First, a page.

SIOUX CITY -- Sioux City Council members on Monday said they will begin a clean process to strip away the discount that senior citizens receive on garbage collection rates.
Discussing the issue for the first time since a bill related to the issue died in the Iowa Legislature last week, the council members said their hands are tied and they don't want to risk a potential lawsuit.
"I don't want to get sued ... on something we clearly can't (legally) do," Mayor Bob Scott said.
At a Feb. 11 council meeting, City Attorney Nicole DuBois told the council the city should follow the state auditor's recommendation to end the senior discount because it puts the city at risk for a class-action age discrimination suit.
Sen. Jackie Smith, D-Sioux City, last month introduced a bill to allow local governments to regulate garbage rates as they see fit. However, that bill did not make it out of committee by Friday, the deadline by which legislation must win committee approval to remain eligible for consideration this session.
Smith said she had been receiving five or six calls daily from citizens concerned about the potential elimination of Sioux City's garbage discount. The discount is used by roughly 4,200 seniors, and currently amounts to $4.58 per month off their city bill.
The council previously deferred a vote on the third reading of ordinance changes that would increase garbage collection rates, pending the outcome of Smith's legislation. They voted Monday on that element alone, approving the third and final reading of the ordinance on a 2 percent increase in garbage rates for all city residents.
Council members said they didn't want to have the 2 percent increase be confused with the separate issue of the senior discount, so they stripped that portion out of the vote at hand. Instead, Scott announced a "clean" ordinance written from scratch, solely to eliminate the discount, will come back at the next meeting on March 18.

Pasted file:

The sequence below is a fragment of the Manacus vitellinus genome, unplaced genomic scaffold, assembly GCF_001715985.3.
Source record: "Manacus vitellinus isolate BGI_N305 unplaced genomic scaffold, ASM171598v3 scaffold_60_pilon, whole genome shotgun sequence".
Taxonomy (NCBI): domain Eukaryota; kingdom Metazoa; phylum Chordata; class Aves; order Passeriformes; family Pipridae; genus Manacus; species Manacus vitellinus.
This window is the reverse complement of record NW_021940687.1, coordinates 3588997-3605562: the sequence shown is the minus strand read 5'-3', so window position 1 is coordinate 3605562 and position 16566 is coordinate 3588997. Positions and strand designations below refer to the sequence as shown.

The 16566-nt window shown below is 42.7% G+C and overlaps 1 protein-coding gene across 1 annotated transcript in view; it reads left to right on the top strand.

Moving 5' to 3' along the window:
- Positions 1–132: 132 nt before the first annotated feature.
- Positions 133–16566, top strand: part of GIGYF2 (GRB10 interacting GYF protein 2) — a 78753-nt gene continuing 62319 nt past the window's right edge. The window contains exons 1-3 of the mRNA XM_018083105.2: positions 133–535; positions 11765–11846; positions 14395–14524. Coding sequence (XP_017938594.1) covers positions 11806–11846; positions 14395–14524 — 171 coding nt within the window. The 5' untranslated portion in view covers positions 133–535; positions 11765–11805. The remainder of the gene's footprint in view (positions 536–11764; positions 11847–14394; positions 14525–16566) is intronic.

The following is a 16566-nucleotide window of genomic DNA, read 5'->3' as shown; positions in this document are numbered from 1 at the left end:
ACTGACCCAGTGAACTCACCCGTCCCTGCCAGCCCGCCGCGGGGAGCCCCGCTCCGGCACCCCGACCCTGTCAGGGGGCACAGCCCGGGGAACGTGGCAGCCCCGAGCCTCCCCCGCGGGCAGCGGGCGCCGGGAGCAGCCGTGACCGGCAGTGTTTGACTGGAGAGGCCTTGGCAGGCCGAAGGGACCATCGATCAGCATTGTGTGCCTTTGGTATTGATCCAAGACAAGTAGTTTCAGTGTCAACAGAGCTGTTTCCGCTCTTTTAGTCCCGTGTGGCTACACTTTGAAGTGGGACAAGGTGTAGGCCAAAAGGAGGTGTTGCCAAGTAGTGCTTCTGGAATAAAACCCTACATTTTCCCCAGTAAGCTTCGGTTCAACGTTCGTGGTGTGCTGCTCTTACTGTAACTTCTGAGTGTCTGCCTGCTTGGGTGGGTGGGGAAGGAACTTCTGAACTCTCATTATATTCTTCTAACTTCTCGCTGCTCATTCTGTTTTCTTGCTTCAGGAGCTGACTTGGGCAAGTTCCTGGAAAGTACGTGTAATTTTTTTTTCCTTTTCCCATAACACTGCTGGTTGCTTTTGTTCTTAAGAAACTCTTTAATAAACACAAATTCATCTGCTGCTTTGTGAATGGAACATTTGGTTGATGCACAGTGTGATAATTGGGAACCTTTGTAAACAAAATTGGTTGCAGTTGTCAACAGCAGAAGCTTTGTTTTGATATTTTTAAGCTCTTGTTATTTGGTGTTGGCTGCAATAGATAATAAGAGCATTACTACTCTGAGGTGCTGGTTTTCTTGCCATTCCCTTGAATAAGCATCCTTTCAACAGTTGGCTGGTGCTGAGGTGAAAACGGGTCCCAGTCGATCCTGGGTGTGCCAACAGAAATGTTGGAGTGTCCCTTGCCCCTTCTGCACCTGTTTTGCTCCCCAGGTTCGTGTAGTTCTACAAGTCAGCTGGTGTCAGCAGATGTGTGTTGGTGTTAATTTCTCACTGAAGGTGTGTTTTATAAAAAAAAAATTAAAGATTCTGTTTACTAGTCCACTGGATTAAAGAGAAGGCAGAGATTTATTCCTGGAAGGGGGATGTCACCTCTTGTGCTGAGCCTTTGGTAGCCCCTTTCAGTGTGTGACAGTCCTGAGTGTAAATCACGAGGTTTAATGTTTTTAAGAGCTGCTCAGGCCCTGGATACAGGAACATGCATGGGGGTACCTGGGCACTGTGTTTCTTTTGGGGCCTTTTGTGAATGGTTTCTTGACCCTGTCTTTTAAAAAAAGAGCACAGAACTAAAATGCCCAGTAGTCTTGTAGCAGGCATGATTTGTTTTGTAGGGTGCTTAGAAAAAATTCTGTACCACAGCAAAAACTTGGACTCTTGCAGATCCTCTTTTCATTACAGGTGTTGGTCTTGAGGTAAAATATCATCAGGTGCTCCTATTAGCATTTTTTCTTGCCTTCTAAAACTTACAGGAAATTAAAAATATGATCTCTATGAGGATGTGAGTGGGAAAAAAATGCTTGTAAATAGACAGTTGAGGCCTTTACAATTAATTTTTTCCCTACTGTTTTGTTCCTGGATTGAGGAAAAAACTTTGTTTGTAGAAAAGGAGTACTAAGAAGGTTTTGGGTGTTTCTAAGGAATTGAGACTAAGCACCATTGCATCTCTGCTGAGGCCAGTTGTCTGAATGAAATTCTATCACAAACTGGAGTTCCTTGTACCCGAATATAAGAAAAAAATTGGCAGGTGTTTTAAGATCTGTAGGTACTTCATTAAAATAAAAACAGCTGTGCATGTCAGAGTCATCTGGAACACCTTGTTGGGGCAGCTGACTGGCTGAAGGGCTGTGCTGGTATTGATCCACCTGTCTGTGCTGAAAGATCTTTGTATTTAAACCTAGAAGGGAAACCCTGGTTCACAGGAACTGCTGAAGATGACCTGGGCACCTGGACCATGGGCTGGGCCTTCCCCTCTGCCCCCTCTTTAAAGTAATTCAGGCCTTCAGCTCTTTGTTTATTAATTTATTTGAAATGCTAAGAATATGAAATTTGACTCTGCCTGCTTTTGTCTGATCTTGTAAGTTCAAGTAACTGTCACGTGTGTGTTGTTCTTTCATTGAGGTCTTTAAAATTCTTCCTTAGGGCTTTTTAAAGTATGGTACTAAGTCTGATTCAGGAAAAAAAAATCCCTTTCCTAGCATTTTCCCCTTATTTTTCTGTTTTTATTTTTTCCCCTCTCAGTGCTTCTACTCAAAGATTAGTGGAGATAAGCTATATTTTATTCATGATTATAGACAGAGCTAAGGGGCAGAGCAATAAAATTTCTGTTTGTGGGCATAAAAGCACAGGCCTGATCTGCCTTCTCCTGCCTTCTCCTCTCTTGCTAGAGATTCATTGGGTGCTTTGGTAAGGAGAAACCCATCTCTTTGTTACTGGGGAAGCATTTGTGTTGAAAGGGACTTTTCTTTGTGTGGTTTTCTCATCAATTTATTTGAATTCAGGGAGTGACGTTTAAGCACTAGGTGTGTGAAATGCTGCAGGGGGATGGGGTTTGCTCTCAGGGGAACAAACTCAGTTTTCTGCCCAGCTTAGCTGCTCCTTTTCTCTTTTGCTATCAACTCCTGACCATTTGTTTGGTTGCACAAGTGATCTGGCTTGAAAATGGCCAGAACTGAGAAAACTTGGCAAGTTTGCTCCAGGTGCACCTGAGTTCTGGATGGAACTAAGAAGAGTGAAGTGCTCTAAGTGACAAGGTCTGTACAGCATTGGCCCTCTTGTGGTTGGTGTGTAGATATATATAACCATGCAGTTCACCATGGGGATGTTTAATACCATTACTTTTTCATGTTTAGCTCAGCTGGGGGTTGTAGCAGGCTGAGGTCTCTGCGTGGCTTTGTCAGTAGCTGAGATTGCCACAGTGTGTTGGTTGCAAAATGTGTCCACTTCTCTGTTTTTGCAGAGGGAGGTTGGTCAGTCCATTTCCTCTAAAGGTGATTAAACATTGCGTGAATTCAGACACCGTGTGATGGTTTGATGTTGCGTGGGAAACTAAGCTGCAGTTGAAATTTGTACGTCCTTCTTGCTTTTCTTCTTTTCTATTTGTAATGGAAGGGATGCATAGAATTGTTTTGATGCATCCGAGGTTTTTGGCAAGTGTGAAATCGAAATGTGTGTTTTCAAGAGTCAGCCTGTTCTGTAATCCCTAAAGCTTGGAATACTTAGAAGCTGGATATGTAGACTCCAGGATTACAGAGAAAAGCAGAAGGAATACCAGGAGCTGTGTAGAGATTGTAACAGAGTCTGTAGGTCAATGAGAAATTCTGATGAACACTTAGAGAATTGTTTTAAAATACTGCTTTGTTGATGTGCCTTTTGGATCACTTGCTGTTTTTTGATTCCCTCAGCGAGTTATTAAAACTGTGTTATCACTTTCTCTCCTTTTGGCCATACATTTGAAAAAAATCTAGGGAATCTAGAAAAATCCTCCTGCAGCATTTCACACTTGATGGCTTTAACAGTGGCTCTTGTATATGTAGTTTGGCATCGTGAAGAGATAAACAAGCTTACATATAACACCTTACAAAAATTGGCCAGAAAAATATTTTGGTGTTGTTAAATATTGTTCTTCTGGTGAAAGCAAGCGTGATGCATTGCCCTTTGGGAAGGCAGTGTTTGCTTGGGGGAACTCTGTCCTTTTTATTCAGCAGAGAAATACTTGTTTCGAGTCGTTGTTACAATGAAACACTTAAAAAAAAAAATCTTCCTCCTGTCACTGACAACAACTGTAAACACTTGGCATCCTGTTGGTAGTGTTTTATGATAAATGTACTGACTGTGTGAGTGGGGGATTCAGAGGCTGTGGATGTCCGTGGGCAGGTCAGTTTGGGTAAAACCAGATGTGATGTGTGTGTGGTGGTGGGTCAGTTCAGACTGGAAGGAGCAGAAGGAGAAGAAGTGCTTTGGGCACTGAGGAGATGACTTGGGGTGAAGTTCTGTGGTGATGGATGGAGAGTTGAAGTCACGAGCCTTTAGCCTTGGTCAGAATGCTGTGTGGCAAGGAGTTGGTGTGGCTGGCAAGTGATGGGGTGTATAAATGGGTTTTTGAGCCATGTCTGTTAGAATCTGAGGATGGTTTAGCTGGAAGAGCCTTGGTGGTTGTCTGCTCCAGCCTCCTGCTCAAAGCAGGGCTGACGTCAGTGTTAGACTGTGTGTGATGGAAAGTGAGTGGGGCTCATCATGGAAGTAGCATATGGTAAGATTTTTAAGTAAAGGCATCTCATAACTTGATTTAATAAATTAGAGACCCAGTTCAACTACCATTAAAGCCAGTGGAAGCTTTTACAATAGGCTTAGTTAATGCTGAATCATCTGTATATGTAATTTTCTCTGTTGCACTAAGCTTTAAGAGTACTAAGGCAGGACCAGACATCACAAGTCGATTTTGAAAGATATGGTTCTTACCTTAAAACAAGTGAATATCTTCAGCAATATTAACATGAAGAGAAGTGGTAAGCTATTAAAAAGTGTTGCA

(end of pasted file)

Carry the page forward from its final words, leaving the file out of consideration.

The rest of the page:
"We're between a rock and a hard spot," Councilwoman Rhonda Capron said. "We're sick about it."
According to an August 2016 report from the state auditor's office, which was released after an investigation into the Cascade Municipal Utilities, providing discounted utility service to certain customers based on age is considered a discriminatory rate and does not comply with requirements established by section 388.6 of the Code of Iowa. The city of Sioux City hadn't become aware of the report until recently.
Pay raise advances
Additionally, the council passed the second reading of an ordinance that would increase the salaries of the mayor and council members by $2,000 each. The first reading took place on March 4, and one more reading is needed to make the raise official.
During the budget process, the council previously approved a proposal to increase salaries for the mayor and council members by 2.5 percent, which would've increased compensation for the mayor from $15,000 to $15,375 and council members from $13,000 to $13,325, beginning Jan. 1, 2020.
But before the reading of that ordinance, Councilwoman Rhonda Capron proposed an amendment that would raise the mayor's salary to $17,000 and council member salaries to $15,000, and that measure moved forward on a 3-2 vote.
It was also moved forward on a 3-2 vote again Monday, with Councilmen Pete Groetken and Dan Moore voting against it.
If the ordinance receives final approval, the salary increase will be just the second raise for the mayor and council members in 20 years. The last increase in pay took effect on Jan. 1, 2018, and the one under consideration would be effective in 2020.
Editor's Note: An earlier version of this story incorrectly listed the two councilmen who voted against the pay raise.